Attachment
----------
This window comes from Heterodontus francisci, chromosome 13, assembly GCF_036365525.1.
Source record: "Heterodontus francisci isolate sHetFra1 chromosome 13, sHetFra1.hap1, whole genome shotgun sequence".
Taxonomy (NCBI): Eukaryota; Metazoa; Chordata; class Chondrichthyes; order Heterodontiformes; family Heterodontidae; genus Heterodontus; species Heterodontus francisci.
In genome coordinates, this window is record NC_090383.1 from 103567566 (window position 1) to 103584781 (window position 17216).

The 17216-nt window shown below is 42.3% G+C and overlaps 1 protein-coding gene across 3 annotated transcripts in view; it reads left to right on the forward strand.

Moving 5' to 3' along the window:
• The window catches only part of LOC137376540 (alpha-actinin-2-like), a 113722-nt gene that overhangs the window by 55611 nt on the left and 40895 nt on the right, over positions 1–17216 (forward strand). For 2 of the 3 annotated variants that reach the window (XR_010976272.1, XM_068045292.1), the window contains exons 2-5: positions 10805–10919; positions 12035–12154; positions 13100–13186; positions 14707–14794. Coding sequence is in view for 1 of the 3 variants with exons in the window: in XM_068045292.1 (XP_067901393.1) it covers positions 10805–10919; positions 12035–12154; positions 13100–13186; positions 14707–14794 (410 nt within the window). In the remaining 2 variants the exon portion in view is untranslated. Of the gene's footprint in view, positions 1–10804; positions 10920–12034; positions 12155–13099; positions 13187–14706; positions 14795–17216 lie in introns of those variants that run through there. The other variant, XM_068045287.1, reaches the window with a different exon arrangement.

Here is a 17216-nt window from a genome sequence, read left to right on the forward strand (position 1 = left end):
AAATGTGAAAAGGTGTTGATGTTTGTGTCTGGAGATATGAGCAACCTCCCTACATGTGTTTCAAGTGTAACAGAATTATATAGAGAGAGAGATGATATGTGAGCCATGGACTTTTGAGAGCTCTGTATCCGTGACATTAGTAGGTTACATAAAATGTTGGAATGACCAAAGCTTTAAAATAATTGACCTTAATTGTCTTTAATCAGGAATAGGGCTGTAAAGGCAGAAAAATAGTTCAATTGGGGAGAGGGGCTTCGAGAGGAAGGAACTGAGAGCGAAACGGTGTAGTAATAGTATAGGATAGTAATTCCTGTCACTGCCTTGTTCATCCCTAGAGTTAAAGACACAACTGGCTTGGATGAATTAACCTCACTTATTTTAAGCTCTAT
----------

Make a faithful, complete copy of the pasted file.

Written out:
This window comes from Heterodontus francisci, chromosome 13, assembly GCF_036365525.1.
Source record: "Heterodontus francisci isolate sHetFra1 chromosome 13, sHetFra1.hap1, whole genome shotgun sequence".
Taxonomy (NCBI): Eukaryota; Metazoa; Chordata; class Chondrichthyes; order Heterodontiformes; family Heterodontidae; genus Heterodontus; species Heterodontus francisci.
In genome coordinates, this window is record NC_090383.1 from 103567566 (window position 1) to 103584781 (window position 17216).

The 17216-nt window shown below is 42.3% G+C and overlaps 1 protein-coding gene across 3 annotated transcripts in view; it reads left to right on the forward strand.

Moving 5' to 3' along the window:
• The window catches only part of LOC137376540 (alpha-actinin-2-like), a 113722-nt gene that overhangs the window by 55611 nt on the left and 40895 nt on the right, over positions 1–17216 (forward strand). For 2 of the 3 annotated variants that reach the window (XR_010976272.1, XM_068045292.1), the window contains exons 2-5: positions 10805–10919; positions 12035–12154; positions 13100–13186; positions 14707–14794. Coding sequence is in view for 1 of the 3 variants with exons in the window: in XM_068045292.1 (XP_067901393.1) it covers positions 10805–10919; positions 12035–12154; positions 13100–13186; positions 14707–14794 (410 nt within the window). In the remaining 2 variants the exon portion in view is untranslated. Of the gene's footprint in view, positions 1–10804; positions 10920–12034; positions 12155–13099; positions 13187–14706; positions 14795–17216 lie in introns of those variants that run through there. The other variant, XM_068045287.1, reaches the window with a different exon arrangement.

Here is a 17216-nt window from a genome sequence, read left to right on the forward strand (position 1 = left end):
AAATGTGAAAAGGTGTTGATGTTTGTGTCTGGAGATATGAGCAACCTCCCTACATGTGTTTCAAGTGTAACAGAATTATATAGAGAGAGAGATGATATGTGAGCCATGGACTTTTGAGAGCTCTGTATCCGTGACATTAGTAGGTTACATAAAATGTTGGAATGACCAAAGCTTTAAAATAATTGACCTTAATTGTCTTTAATCAGGAATAGGGCTGTAAAGGCAGAAAAATAGTTCAATTGGGGAGAGGGGCTTCGAGAGGAAGGAACTGAGAGCGAAACGGTGTAGTAATAGTATAGGATAGTAATTCCTGTCACTGCCTTGTTCATCCCTAGAGTTAAAGACACAACTGGCTTGGATGAATTAACCTCACTTATTTTAAGCTCTAT